Residents respond to survey on city growth, future developmentMay 05, 2023 12:36PM ● By Cassie Goff
even hundred and eighty-two Cottonwood Heights residents were surveyed about their preferences, expectations and perceptions regarding housing affordability, availability and development within the city. Y2 Analytics Partner and Vice President of Research Kyrene Gibb presented the results of the 2023 Housing Priorities Survey to the Cottonwood Heights City Council on April 4.
Overall, one in three residents reported walkability (35%), public transit (32%) and affordable housing options (40%) are in need of improvement within the city. Seventy-three percent of surveyed residents reported providing affordable housing as an important priority for planning for the future of Cottonwood Heights.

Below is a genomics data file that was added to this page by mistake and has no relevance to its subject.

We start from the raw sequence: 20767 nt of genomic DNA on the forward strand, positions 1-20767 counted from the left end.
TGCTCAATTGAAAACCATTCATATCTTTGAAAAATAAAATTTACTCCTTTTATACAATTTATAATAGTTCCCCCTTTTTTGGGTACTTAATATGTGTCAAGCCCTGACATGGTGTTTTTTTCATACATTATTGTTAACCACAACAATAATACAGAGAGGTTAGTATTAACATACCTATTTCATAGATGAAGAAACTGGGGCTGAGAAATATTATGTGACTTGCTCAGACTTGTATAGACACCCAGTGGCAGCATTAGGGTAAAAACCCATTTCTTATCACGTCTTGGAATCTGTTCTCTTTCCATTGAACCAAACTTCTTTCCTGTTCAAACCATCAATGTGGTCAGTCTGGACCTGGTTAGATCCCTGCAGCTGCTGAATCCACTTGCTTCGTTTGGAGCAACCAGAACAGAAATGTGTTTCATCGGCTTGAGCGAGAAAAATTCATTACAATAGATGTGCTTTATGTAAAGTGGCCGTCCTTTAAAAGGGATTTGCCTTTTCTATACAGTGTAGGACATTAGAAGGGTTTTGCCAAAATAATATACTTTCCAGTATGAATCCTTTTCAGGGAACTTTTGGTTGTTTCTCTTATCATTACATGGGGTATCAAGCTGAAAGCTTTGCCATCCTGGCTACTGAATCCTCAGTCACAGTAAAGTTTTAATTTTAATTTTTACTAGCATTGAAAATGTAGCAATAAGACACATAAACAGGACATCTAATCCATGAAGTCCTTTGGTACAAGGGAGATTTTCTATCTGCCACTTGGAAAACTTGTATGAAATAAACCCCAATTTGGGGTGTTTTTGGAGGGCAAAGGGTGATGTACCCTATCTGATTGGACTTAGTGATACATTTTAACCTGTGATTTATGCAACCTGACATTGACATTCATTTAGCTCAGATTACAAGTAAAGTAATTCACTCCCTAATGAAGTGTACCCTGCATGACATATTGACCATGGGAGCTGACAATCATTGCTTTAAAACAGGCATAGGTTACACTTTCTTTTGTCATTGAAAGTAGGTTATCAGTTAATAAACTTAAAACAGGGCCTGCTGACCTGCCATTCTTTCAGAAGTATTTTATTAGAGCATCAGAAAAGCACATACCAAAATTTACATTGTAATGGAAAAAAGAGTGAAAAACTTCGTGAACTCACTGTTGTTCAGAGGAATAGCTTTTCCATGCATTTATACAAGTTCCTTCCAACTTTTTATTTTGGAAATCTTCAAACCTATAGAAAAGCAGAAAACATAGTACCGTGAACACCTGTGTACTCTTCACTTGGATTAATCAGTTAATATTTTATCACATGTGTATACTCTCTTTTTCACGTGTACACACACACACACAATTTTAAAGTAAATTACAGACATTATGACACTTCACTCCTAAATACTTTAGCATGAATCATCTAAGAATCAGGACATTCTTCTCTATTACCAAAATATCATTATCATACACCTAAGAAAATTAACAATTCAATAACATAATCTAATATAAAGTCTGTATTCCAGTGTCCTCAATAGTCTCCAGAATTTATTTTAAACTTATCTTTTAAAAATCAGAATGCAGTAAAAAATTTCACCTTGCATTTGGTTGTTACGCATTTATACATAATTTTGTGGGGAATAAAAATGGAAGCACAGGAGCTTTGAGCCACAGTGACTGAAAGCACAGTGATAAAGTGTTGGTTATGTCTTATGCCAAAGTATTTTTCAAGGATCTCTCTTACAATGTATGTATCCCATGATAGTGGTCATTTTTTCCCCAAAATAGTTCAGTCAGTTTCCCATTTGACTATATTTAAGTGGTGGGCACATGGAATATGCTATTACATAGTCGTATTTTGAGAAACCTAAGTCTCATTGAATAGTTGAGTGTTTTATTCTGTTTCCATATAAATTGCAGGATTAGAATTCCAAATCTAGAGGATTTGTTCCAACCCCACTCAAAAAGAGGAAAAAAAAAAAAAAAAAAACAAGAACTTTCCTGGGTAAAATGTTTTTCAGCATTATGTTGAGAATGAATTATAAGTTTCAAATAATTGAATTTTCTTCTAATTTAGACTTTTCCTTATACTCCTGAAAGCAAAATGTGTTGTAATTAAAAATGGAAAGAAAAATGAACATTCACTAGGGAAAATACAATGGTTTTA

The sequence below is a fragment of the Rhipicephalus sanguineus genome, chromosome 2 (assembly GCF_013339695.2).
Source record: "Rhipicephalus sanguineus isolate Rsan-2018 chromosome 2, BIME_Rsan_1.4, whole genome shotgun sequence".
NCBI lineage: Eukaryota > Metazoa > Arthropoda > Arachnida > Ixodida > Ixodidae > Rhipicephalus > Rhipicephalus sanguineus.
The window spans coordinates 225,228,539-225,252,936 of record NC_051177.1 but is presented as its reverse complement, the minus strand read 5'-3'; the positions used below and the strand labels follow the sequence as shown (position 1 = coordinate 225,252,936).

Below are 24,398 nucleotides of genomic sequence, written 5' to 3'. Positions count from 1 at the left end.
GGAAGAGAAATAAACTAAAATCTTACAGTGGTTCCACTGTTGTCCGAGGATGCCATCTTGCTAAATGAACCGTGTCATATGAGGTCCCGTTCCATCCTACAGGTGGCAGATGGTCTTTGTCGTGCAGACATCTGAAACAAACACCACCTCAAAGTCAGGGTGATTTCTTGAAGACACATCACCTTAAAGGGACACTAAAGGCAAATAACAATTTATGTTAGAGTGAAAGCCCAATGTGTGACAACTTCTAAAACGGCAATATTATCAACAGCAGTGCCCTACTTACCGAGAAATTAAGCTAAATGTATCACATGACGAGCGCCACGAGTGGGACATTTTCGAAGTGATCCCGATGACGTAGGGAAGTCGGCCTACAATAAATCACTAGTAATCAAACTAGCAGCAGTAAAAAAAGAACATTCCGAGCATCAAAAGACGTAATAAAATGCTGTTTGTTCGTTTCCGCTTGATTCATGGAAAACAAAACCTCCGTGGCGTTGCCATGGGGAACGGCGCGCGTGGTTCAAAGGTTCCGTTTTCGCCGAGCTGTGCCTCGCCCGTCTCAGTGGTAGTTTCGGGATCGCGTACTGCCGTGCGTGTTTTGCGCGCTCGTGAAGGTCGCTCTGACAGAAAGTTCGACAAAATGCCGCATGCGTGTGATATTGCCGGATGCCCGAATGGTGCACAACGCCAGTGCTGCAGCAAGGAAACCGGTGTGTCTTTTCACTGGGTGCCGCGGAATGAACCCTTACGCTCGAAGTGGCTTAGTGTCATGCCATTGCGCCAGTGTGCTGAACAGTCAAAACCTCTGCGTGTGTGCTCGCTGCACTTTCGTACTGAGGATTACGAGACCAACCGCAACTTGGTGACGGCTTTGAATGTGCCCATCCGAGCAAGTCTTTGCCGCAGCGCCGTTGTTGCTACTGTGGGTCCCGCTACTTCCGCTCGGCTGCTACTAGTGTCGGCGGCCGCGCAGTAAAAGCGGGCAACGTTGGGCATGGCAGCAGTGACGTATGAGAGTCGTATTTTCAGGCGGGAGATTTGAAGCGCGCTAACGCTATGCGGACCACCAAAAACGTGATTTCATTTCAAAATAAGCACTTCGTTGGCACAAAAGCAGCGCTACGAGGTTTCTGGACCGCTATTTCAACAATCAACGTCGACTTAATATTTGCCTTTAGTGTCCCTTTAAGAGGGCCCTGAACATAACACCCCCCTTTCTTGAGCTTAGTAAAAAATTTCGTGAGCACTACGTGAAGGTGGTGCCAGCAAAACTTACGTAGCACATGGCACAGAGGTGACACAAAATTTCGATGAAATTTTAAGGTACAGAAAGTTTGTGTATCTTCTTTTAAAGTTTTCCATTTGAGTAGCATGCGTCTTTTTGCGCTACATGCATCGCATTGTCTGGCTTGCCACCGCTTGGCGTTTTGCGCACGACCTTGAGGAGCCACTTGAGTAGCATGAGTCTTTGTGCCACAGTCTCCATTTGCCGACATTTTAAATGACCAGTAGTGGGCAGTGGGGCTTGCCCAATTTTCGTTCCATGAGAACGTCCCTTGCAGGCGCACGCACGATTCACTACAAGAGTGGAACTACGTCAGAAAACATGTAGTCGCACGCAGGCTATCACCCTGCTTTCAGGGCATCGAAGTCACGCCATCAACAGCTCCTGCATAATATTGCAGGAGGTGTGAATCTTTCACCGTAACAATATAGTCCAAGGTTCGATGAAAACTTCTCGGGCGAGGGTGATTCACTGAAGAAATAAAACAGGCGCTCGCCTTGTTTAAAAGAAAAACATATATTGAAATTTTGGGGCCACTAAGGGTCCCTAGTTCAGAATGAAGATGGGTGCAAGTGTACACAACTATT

“Walkability being a high priority is a consistent theme we see throughout the survey,” Gibb said.
Homeowners were less likely than renters to give above-average ratings to trails and open spaces. Renters, however, were most likely to report that affordable housing needs improvement.
Within the city, 32% of renters report paying between $1,500 and $1,999 per month, while those paying off mortgages pay between $1,500 and $2,499 per month.
Surprisingly, to both the researchers and city council, 31% of homeowners reported their mortgage already being paid off, while 24% of non-owners aren’t paying for housing costs monthly (one in four non-owners are rent free).